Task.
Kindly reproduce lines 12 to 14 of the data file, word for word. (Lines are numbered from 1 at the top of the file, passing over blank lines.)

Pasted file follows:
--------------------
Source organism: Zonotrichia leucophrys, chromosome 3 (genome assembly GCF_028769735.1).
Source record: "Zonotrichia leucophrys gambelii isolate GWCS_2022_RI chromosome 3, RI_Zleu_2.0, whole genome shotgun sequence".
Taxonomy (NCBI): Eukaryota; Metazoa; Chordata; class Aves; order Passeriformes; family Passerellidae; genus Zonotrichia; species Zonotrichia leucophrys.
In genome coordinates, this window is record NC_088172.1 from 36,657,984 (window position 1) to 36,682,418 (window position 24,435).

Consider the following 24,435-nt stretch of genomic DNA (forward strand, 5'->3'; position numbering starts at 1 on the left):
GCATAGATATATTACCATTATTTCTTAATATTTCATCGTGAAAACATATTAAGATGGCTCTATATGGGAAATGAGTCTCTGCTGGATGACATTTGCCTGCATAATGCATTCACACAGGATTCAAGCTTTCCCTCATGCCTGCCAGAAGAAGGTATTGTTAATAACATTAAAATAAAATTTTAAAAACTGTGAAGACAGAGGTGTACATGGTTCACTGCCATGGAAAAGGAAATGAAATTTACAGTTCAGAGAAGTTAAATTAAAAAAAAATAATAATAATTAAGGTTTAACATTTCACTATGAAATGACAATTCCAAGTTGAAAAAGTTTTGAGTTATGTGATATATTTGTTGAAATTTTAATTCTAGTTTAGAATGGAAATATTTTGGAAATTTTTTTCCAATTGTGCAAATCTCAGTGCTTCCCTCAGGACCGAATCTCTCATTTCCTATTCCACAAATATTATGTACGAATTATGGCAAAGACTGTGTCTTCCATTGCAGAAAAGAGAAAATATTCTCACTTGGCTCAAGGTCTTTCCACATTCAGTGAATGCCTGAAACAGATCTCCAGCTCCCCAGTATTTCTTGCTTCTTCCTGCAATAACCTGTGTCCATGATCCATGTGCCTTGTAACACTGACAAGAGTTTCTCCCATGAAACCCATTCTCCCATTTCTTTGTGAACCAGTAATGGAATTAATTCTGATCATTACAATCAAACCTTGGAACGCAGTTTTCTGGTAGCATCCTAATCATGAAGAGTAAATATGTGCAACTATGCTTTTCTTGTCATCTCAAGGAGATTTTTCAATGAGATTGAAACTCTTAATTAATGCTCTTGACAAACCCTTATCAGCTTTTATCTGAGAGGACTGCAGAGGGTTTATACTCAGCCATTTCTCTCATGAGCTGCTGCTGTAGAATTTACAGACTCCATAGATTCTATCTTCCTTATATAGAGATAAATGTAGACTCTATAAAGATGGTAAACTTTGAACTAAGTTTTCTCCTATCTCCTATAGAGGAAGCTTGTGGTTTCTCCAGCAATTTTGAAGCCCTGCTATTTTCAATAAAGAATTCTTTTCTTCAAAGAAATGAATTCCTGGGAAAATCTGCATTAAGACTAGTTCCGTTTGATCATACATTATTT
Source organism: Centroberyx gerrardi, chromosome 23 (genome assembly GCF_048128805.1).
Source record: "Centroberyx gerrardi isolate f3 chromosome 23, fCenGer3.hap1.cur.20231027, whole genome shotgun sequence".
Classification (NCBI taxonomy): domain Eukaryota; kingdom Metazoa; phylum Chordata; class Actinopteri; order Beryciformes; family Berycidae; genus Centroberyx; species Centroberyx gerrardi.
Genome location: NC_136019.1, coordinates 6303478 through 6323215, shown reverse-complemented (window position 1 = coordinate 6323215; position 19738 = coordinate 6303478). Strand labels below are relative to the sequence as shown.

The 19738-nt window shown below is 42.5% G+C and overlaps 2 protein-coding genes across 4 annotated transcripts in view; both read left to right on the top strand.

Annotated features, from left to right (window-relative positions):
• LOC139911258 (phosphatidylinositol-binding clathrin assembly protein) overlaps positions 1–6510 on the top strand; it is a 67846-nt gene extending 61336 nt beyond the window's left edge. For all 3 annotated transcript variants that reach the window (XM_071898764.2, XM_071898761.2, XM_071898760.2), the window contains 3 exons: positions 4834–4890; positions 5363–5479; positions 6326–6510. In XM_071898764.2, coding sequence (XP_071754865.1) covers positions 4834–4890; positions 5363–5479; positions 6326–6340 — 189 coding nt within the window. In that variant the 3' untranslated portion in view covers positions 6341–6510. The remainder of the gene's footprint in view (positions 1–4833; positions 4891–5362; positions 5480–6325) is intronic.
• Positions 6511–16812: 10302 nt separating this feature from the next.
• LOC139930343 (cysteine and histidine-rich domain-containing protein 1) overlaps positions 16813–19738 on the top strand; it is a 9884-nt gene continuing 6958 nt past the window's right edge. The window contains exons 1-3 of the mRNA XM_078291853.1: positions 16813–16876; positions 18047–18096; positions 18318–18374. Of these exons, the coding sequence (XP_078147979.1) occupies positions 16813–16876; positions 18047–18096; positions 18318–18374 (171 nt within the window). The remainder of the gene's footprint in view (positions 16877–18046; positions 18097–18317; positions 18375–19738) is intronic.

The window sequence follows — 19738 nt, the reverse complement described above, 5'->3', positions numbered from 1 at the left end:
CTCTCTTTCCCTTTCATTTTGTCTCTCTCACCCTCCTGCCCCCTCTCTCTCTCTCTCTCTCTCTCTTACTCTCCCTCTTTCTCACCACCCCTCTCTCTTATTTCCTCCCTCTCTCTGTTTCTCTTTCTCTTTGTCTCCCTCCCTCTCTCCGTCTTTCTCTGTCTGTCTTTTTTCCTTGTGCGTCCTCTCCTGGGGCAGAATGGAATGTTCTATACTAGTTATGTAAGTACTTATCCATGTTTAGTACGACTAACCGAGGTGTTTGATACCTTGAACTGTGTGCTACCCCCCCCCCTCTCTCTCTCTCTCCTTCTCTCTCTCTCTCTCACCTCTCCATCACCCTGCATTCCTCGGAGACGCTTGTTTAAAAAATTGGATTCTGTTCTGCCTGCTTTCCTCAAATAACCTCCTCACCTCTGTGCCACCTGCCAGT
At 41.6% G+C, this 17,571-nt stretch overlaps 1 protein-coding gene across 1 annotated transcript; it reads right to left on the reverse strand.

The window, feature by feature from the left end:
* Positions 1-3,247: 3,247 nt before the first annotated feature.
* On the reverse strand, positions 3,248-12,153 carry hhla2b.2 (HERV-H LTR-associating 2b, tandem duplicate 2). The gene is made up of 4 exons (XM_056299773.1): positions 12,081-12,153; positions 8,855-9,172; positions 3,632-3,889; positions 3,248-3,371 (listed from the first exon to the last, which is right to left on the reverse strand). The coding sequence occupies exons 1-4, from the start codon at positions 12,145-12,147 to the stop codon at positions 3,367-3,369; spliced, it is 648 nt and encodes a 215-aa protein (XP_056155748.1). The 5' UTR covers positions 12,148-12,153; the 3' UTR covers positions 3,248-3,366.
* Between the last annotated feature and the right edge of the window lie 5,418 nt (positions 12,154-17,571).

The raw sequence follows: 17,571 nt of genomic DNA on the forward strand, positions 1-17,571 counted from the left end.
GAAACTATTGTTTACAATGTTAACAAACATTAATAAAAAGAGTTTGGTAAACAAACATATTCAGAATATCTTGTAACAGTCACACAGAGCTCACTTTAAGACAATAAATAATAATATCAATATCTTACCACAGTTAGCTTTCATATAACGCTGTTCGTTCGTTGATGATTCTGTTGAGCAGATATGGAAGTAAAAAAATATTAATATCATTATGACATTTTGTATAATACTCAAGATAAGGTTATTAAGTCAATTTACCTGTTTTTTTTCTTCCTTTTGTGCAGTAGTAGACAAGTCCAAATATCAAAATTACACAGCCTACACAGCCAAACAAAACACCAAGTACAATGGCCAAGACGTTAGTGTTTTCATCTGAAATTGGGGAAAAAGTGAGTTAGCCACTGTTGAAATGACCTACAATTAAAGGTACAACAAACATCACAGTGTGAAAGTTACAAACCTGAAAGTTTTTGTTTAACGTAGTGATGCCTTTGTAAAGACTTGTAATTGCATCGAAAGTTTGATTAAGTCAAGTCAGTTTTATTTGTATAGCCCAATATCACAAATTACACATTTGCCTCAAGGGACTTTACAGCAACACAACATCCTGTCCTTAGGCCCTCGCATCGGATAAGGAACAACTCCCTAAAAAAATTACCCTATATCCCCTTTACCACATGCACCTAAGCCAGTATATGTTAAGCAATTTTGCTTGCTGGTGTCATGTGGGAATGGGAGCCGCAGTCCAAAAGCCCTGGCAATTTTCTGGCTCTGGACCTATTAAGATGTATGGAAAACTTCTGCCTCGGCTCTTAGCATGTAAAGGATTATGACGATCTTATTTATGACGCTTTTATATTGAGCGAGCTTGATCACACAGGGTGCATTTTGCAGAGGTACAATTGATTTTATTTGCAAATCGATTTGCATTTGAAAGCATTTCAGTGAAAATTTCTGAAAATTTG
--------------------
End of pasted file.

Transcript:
Annotated features, from left to right (window-relative positions):
• LOC139911258 (phosphatidylinositol-binding clathrin assembly protein) overlaps positions 1–6510 on the top strand; it is a 67846-nt gene extending 61336 nt beyond the window's left edge. For all 3 annotated transcript variants that reach the window (XM_071898764.2, XM_071898761.2, XM_071898760.2), the window contains 3 exons: positions 4834–4890; positions 5363–5479; positions 6326–6510. In XM_071898764.2, coding sequence (XP_071754865.1) covers positions 4834–4890; positions 5363–5479; positions 6326–6340 — 189 coding nt within the window. In that variant the 3' untranslated portion in view covers positions 6341–6510. The remainder of the gene's footprint in view (positions 1–4833; positions 4891–5362; positions 5480–6325) is intronic.
• Positions 6511–16812: 10302 nt separating this feature from the next.